Ned: saying all the things calmly, eloquently and efficiently, that I can only express in grunts, snorts and the kind of language that my granny most heartily disapproved of.
In the late 1950s, iconic newsman Edward R. Murrow recognized a paradox developing as the advent of television was transforming news reporting from the purely word-driven medium of radio into a much more powerful visual medium available in homes across America.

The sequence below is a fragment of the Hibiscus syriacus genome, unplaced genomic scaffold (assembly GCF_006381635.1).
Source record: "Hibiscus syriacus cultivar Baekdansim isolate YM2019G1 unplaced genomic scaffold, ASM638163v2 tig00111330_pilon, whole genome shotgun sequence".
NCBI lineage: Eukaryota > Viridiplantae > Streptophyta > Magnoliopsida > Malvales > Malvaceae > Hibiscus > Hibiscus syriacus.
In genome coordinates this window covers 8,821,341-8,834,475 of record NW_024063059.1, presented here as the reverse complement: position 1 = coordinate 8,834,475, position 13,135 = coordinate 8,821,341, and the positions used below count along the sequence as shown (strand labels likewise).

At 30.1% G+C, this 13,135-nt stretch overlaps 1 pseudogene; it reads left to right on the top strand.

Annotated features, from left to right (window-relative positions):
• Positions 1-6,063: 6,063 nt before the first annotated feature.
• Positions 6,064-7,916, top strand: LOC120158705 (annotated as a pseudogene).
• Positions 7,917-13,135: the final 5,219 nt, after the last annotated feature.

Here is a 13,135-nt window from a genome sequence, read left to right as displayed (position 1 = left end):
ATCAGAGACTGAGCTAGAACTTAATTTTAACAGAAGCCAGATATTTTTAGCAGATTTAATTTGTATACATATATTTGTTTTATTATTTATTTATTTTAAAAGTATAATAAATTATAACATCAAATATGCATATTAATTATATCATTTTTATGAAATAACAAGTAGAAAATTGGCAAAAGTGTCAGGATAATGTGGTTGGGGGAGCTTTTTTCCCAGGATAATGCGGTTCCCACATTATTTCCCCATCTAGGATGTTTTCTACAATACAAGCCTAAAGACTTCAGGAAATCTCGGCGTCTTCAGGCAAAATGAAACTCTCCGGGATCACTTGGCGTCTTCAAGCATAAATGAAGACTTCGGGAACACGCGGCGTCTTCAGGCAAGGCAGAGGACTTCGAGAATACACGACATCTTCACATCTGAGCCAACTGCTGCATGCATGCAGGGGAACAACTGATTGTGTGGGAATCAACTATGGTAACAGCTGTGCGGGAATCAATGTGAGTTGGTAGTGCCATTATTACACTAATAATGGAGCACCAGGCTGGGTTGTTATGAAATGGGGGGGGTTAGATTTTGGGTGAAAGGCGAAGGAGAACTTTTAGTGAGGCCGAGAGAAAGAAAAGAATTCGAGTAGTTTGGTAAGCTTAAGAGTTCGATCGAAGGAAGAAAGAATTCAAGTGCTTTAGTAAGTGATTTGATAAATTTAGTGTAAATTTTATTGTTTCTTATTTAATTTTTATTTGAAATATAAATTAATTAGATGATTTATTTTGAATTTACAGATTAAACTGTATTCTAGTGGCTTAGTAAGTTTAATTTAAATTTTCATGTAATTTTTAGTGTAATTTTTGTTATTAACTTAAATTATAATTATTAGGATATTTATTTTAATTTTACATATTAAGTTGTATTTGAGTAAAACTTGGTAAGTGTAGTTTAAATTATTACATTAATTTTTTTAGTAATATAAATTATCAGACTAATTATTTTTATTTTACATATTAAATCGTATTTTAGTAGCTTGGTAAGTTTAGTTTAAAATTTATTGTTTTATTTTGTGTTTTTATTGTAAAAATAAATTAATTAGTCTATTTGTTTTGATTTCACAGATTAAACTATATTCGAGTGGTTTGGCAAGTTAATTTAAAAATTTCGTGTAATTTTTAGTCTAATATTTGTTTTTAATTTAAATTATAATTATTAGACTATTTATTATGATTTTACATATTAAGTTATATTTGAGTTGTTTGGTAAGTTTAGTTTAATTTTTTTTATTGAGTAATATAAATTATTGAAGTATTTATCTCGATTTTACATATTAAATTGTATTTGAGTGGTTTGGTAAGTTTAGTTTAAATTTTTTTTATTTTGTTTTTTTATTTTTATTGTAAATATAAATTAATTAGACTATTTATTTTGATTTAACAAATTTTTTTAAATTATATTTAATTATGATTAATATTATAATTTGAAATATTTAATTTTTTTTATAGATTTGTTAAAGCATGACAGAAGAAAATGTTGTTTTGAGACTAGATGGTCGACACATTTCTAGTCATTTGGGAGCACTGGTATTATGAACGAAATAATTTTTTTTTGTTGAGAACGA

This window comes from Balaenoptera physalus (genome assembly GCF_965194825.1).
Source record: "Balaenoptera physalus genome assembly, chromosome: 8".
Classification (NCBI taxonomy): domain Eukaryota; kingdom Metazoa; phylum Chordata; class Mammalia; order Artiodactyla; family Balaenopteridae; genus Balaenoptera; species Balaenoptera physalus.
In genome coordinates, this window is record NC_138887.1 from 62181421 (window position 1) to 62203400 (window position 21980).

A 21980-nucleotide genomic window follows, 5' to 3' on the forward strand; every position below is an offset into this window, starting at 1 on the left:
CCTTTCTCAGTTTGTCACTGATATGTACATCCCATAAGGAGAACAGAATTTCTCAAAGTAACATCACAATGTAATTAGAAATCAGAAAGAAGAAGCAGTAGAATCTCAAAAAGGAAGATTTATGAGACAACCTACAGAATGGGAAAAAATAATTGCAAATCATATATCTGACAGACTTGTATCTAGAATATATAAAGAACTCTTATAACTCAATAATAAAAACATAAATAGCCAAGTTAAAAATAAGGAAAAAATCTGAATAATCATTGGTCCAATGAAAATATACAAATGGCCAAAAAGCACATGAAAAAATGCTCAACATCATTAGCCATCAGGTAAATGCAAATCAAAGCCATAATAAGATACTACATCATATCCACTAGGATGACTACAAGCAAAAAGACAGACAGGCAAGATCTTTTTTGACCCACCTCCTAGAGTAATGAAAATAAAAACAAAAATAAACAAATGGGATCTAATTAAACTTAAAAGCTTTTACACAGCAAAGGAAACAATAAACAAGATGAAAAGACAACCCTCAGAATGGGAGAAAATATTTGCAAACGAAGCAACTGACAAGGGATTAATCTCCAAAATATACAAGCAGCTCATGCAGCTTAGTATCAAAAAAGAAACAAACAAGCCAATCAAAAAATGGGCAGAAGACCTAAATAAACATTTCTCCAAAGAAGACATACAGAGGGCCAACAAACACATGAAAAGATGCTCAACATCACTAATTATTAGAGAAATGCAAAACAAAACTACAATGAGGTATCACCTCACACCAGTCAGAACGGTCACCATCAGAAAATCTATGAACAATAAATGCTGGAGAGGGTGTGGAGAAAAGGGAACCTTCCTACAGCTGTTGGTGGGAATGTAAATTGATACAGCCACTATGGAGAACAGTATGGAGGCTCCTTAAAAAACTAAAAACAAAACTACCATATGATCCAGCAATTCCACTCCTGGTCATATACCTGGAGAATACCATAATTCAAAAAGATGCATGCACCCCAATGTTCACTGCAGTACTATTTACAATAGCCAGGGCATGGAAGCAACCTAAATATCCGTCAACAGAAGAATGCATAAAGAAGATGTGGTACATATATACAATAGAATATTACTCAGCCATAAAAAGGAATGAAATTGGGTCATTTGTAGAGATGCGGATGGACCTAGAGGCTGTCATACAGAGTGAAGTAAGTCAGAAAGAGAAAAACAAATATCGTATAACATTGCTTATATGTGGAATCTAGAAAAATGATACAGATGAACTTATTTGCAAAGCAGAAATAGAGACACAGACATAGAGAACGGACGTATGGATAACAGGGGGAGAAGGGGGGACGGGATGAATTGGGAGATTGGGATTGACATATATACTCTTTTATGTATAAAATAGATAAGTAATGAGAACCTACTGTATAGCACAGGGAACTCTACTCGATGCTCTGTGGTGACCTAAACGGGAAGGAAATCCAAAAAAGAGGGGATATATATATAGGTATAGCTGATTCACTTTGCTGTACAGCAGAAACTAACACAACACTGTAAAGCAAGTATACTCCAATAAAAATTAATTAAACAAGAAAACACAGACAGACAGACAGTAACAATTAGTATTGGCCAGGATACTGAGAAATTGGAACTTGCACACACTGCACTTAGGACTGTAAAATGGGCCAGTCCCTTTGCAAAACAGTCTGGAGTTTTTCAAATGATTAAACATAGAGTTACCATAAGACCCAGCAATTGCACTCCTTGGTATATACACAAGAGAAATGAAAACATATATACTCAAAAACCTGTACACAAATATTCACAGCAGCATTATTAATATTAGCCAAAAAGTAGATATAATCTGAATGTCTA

Murrow understood that news journalism would never be the same. He also recognized the responsibility that accompanies that kind of power.
In 1958, during a Radio-Television News Directors Association and Foundation dinner where he was the keynote speaker, Murrow spoke of the new television medium and the potential effects it could have on journalism and our society as a whole.
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